‘Marshmallow Test’ For Early Retirement


Look at these two questions used in a new study (of 3,000 people) of people approaching retirement and think about how you might answer them …

1. You just learned that you are due a tax refund. If you’d like, you can get the $1,000 refund right away. Alternatively, you can get a $1,100 refund in 10 months. Which do you prefer?

2. You just learned that you are due a tax refund. If you’d like, you can get a $1,000 refund in 18 months. Alternatively, you can get a $1,100 refund in 28 months. Which do you prefer?

How did you answer?  As you can see, both questions give people the option of delaying a reward.  In the second question, both the initial and enhanced reward are delayed.

The questions are from a 2016 study by Philipp Schreiber and Martin Weber at the University of Mannheim in Germany that looks at the temptation that people approaching early retirement have to quit their jobs early.  It attempts to explain the behavior of people retiring too early – that is, before they have saved an adequate amount of money to last them through their golden years. According to the study’s authors, people who want the money quickly, or answer the questions inconsistently find early retirement difficult to resist.

Answering the early retirement “Marshmallow Test” questions was relatively easy for me.  It wasn’t difficult to understand that one would be getting a 10% return in less than a year by waiting the extra 10 months for the bigger reward in each question.  That’s a heck of a return – especially in today’s low interest rate environment.

That said, it is an interesting study because the questions strike me as so similar to the famous ‘Marshmallow Test” done with children in the 1960s and 1970s.   It’s the simple experiment of delayed gratification by Stanford Psychologist Walter Mischel who gave kids a choice between a simple reward now (a marshmallow or cookie) or waiting about fifteen minutes for two rewards.

The study might seem meaningless, but the author purports that it shows that children who are able to wait for longer periods for their rewards have better SAT scores, educational attainment, body mass indexes, and other life measures. That is, the simple ability to be patient for rewards in life makes for a better life overall.  If you haven’t seen the study, here is a link to a remarkable video which overviews the experiment, recreated with kids today.  The results are listed in this Wikipedia article.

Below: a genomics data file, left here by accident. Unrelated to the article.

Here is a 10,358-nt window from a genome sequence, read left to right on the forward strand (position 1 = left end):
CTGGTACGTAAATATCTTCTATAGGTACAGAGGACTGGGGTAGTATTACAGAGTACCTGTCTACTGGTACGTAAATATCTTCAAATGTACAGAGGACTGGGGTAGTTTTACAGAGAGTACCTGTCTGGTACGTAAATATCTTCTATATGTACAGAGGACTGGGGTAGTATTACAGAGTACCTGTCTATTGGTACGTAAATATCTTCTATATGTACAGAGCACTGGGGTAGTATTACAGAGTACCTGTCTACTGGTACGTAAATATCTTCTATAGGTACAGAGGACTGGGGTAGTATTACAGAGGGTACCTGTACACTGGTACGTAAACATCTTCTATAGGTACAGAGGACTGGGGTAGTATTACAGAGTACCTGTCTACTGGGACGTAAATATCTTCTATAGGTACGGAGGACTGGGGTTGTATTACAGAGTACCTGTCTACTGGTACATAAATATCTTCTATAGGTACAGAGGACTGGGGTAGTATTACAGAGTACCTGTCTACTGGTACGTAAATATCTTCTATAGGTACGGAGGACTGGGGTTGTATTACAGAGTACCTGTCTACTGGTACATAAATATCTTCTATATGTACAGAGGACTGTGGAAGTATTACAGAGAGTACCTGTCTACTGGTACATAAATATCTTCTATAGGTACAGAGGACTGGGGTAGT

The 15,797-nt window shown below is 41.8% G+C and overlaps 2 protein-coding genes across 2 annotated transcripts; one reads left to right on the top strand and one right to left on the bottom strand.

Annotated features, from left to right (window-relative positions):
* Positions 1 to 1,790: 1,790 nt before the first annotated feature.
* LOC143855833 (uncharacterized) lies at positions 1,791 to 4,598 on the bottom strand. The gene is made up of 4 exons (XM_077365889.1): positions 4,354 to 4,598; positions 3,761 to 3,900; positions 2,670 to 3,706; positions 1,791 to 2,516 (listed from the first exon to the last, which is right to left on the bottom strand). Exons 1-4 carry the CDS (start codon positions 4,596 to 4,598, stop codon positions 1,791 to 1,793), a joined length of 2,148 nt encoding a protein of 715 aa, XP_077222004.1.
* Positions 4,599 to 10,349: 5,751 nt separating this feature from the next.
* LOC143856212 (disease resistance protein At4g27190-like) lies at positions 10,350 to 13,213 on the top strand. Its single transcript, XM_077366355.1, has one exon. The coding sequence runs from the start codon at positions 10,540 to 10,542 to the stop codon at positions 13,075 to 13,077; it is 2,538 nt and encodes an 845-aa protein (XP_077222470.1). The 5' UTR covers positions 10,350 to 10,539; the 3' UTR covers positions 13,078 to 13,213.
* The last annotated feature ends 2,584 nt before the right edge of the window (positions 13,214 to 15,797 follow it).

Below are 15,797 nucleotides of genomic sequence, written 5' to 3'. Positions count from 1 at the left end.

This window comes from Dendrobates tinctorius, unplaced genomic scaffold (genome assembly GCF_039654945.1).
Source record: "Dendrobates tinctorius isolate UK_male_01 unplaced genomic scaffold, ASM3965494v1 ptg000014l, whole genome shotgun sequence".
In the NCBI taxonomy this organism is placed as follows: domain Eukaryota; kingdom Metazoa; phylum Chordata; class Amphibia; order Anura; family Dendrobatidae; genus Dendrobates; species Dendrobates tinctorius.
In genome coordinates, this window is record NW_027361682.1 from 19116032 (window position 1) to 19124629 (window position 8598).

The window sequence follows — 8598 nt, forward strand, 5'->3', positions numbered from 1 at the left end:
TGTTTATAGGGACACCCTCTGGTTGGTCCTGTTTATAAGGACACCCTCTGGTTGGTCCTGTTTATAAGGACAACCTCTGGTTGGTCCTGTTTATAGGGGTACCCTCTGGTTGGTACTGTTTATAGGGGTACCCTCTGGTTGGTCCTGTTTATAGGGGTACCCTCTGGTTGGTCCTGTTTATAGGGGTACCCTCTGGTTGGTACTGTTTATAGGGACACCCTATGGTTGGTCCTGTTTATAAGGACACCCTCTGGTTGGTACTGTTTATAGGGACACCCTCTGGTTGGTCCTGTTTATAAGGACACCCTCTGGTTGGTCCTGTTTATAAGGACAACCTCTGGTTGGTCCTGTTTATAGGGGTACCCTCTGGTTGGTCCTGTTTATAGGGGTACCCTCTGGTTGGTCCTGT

How did you do on the early retirement “Marshmallow Test”?

Image Credit: Pixabay





8 thoughts on “‘Marshmallow Test’ For Early Retirement

  1. The Marshmallow Test videos are great. So interesting to see how the kid react and know how they did years after, I think for those in the right frame of mind with their money/retirement they would always pick the latter with the 10% bump. For those not having a plan I can see them taking the $1k up front for the quick win.

    Liked by 1 person

    1. I agree, Brian – I don’t imagine many people coming to either of our blog sites would take the easy, upfront money.


  2. As one who is patiently waiting for my “FIRE” date in ~18 months, I can relate to this article! I, like you, immediately recognized the 10% return in both scenarios. I’m also doing my best to be patient and wait for “The Numbers” to line up before I pull the plug on work! Interesting to see the correlations, and can confirm that the correlation works in my situation!

    Liked by 1 person

    1. That’s good to hear! It would have been fun to give my son the marshmallow test when he was a little kid. That was before I had never heard of it…


  3. I picked the delayed reward, but I found early retirement difficult to resist. Maybe you meant early retirement before having enough?

    Liked by 1 person

    1. Yes – that is the challenge. That people don’t always know how much is enough and are tempted to go into early retirement earlier than they should. The questions aren’t 100% correlated for every individual that answers them, but overall they point to peoples’ behavioral vulnerabilities.


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